When Should I See a Nephrologist?

A nephrologist, well known as a kidney doctor, specializes in providing kidney care as well as treating kidney diseases. Nephrologists are specifically trained in kidney transplant, dialysis treatment, and managing a wide spectrum of kidney diseases. Deveraj Munikrishnappa, M.D provides high quality care to kidney disease patients and has remarkably excellent standards in nephrology.

Some of the diseases treated by a nephrologist are:

High Blood Pressure

High blood pressure that has been difficult to control is manageable with the help of your nephrologist.

Kidney Disease

If your kidneys have suffered damage over time, you are at higher risk to suffer kidney disease. The symptoms may not be severe until much later when the disease is advanced. Early consultation with a nephrologist enables early diagnosis of the disease. Lifestyle changes and medications may avoid more damage to your kidneys.

Kidney Failure

Kidney failure is an advanced stage of kidney disease. A kidney transplant or dialysis can be recommended by your nephrologist. Should that be the case, you will keep seeing your nephrologist for a while even after the kidney transplant is over.

What is the Need for Early Referral in Kidney Complications?

Progression of kidney damages and end-stage renal disease can be slowed if the damage is detected early. Early referral of kidney disease patients is achieved through better communication between primary healthcare givers and nephrologists.

Stage 1 chronic kidney disease (CKD) is characterized by kidney damage with glomerular filtration rate at a normal level of 90 ml/min. There are rarely any symptoms that indicate kidney damage. The damage may go unnoticed for a long time since kidneys will deliver even when they are not functioning at their best.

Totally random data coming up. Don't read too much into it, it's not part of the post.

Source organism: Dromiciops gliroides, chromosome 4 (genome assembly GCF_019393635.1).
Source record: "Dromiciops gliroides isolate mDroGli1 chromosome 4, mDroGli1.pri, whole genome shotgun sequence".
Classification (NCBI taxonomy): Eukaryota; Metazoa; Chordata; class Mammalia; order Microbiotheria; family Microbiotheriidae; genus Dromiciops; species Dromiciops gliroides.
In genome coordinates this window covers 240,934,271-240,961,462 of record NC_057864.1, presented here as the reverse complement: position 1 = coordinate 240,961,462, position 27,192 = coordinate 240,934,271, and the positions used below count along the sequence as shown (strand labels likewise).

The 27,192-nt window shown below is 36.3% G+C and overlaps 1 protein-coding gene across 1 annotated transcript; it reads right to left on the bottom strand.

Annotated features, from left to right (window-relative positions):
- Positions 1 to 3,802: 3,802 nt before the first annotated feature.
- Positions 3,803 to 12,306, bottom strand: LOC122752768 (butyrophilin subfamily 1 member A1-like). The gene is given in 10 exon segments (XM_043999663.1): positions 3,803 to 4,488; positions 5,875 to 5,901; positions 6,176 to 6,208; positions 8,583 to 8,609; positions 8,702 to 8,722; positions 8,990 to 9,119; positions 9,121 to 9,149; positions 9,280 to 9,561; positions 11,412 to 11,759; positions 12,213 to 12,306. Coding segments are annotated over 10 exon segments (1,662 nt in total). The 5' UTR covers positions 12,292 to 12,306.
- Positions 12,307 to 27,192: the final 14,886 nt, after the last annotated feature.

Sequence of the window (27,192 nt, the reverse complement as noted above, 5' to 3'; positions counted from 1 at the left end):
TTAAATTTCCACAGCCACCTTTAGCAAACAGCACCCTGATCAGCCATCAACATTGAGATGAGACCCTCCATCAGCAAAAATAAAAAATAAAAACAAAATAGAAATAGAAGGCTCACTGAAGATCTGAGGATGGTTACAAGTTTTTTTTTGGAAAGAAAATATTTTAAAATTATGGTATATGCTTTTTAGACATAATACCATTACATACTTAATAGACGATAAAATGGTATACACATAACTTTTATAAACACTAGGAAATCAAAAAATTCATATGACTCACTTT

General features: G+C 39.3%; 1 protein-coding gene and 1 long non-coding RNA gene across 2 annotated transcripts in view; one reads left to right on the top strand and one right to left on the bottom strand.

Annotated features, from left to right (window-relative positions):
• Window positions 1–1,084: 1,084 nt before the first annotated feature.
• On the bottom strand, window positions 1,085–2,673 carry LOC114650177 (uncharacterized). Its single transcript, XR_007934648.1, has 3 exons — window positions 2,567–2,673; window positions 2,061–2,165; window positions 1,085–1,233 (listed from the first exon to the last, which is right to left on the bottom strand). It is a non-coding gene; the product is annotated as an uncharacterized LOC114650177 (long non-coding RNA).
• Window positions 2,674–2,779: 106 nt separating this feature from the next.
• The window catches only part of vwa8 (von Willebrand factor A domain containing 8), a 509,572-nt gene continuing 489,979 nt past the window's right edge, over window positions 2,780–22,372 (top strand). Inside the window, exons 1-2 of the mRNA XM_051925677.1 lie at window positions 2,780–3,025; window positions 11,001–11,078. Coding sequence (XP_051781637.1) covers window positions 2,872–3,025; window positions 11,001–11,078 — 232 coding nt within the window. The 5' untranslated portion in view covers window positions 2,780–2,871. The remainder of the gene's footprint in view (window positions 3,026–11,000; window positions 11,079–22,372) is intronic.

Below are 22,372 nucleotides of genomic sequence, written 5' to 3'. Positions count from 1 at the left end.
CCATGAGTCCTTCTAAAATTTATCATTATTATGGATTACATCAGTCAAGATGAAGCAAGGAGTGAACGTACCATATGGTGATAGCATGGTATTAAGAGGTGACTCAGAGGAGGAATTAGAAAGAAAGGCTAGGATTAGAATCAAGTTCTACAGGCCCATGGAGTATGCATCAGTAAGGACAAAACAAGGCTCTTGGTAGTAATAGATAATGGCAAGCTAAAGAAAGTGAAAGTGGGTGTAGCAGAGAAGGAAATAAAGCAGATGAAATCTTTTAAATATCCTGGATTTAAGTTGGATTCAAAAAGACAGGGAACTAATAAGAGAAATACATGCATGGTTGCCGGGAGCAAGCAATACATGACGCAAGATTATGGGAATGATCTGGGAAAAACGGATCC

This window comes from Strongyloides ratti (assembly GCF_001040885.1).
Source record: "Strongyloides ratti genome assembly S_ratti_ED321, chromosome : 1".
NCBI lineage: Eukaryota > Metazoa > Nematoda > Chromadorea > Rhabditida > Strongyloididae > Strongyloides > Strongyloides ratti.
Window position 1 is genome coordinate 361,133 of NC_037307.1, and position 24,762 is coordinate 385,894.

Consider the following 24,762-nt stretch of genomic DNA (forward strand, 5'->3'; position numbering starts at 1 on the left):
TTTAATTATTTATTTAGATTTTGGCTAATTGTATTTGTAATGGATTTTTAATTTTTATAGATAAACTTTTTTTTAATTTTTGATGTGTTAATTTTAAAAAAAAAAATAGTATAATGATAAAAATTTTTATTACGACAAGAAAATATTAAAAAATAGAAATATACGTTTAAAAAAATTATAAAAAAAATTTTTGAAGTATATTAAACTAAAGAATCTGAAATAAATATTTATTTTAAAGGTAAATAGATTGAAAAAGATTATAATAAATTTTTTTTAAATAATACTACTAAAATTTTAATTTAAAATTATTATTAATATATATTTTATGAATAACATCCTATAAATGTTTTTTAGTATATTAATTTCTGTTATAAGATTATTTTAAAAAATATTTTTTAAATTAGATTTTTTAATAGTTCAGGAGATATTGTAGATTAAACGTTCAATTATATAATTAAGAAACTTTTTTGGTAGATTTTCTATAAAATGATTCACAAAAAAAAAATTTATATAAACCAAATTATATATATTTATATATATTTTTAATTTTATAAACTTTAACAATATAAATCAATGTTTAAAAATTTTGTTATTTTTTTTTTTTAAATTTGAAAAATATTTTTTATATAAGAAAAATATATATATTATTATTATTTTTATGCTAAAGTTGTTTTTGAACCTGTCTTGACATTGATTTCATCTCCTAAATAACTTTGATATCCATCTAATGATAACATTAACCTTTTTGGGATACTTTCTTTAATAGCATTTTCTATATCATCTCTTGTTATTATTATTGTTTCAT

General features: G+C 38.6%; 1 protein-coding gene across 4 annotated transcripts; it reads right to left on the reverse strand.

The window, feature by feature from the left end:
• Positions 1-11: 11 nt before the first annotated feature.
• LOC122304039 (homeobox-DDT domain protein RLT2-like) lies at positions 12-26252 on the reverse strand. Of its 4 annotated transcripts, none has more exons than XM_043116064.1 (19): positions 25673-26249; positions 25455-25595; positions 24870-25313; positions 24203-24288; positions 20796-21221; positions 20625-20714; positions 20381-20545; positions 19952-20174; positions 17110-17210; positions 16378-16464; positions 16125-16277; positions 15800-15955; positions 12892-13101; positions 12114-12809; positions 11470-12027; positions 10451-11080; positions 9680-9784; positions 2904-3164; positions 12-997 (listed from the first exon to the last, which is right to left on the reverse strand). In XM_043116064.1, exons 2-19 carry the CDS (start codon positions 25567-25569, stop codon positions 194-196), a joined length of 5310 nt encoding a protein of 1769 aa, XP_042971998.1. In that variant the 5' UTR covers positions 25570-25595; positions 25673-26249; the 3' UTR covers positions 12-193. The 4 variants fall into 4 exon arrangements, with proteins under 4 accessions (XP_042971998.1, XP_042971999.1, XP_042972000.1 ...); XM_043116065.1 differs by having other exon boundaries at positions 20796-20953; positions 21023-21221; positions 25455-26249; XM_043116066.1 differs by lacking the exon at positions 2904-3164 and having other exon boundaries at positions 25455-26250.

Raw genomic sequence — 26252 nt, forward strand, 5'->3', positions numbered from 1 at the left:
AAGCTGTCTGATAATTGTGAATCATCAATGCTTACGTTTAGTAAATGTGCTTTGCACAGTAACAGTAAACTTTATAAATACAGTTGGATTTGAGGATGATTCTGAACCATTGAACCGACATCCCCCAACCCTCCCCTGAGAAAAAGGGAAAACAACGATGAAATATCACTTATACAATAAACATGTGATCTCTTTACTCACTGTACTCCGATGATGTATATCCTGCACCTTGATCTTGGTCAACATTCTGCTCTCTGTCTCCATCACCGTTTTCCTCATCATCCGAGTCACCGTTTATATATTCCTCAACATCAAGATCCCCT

The early stages of kidney complications are commonly diagnosed in the following ways:

  • Imaging tests such as MRI or CT scan
  • Blood (serum) test
  • Urinalysis

If you are diagnosed with stage 1 kidney disease, your blood is likely to show higher than normal levels of:

  • Creatinine  – a muscle metabolism waste product
  • Urea – a protein metabolism end product
  • Albumin – a water-soluble globular protein

The difference between stage 1 kidney disease and end-stage renal disease is considerable. That, however, does not mean that a stage 1 diagnosis should be ignored. Your nephrologist addresses manageable risk factors that can be solved through lifestyle changes.

Advantages of Early Nephrologist Consultation

Consulting a nephrologist early enough contributes to better outcomes since the main focus is on preventing more severe stages. Late consultation results in greater chances of unplanned dialysis initiation, reduced access to kidney transplantation or compromised long-term survival.

Early nephrologist consultation is associated with lower morbidity. You also get to enjoy shorter hospital stays, minimal use of dialysis catheters, and reduced treatment costs.

What to Expect on Your First Nephrology Appointment

At your first appointment, you will:

  • Have your medical history reviewed
  • Have your weight and blood pressure checked
  • Undergo a physical exam to check your heart and your legs for any swelling
  • Undergo a blood test to check your kidney function
  • Leave your urine sample to check for blood, protein, or infection
  • Discuss your next appointment, diet recommendations, and any changes in your medication